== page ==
On the Vital Importance of Forgiveness Education

This blog first appeared here on June 9, 2014 

From the pen of Patrick Wells, producer, director, video journalist:

Formal Forgiveness Education, invented by Robert Enright, is the best idea the Human Race has had since Jesus preached Forgiveness.

Many people on the planet continue to exist within a tribe, sect, gang, race or mentality, unable to overcome hatred or prejudice against another group. This frequently manifests itself as violence. Learning how to forgive may be the best and fastest way to end systemic negativity against “other peoples.

Teaching the art and power of forgiveness to children may be both the best and the fastest way to positively change our world. The best opportunity we have is to treat forgiveness as a skill and teach it at an early age in our elementary schools. If we can convince our children of the power and importance of forgiveness, when they become adults they will certainly be able to make effective use of this vital skill.

Forgiveness has the potential to transform our communities that have not known peace for decades and reshape our world.

First published in The Washington Post, March 26, 2010: “Embracing Forgiveness Education to Reshape Our World.” Patrick Wells

Read the full article as reprinted on Jan. 25, 2011 by rsn (Reader Supported News): “EMBRACING FORGIVENESS EDUCATION TO RESHAPE OUR WORLD.”

Robert

This Is Our 400th Blog Post…..So It Better Be a Good One

400…….since February, 2011…..six years and counting.

Over that time, here are 7 impressions which I have formed about the world of forgiveness:

  • Forgiveness is not one more light entertainment in a world that is constantly screaming at you for attention.  In today’s frenetic world of marketing, unless there is a ton of adrenaline released by the recipient in response to any new marketing strategy, then that recipient might turn away.  This new attention-getting device—-increase adrenaline of the hearer—-will not work with forgiveness.  Why?  Because forgiveness takes place in the context of the wounded heart.  throbbing-heartWounded people usually do not seek the adrenaline high but instead the quiet encouragement and love that will help them to heal.  Forgiveness is at odds with the whirlwind, adrenaline-pumping world.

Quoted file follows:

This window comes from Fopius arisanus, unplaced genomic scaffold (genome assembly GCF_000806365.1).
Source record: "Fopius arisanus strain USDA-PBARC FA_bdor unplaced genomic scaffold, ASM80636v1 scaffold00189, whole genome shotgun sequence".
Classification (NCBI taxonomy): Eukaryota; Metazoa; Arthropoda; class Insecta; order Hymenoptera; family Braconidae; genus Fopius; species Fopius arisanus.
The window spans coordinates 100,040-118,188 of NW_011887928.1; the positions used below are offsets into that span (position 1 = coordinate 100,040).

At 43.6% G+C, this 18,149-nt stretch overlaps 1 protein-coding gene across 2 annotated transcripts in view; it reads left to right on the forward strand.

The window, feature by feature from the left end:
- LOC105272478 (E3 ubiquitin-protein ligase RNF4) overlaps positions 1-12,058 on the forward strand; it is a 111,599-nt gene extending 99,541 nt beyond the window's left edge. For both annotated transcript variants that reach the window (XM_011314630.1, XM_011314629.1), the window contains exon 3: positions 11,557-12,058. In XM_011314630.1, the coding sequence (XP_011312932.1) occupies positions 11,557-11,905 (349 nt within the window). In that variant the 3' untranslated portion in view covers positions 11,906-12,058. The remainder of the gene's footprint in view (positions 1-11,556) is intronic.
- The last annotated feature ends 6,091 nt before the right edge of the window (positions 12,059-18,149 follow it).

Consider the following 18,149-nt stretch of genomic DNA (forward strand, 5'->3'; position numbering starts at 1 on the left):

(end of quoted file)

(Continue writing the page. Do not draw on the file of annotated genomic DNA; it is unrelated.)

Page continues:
• Related to point 1, we are easily distracted by the next “big thing.”  The early 21st century is not a time of quiet persistence, but instead a time of flinging oneself from one interesting idea to another.  A steady diet of one food is boring……..and so people come into the forgiveness arena, only to leave way too soon to follow the call of something new and shiny and exciting.  Forgiveness is at odds with the shiny as it is more at home with the strong will, the daily persistence in offering compassion to those who have had no compassion on the forgiver.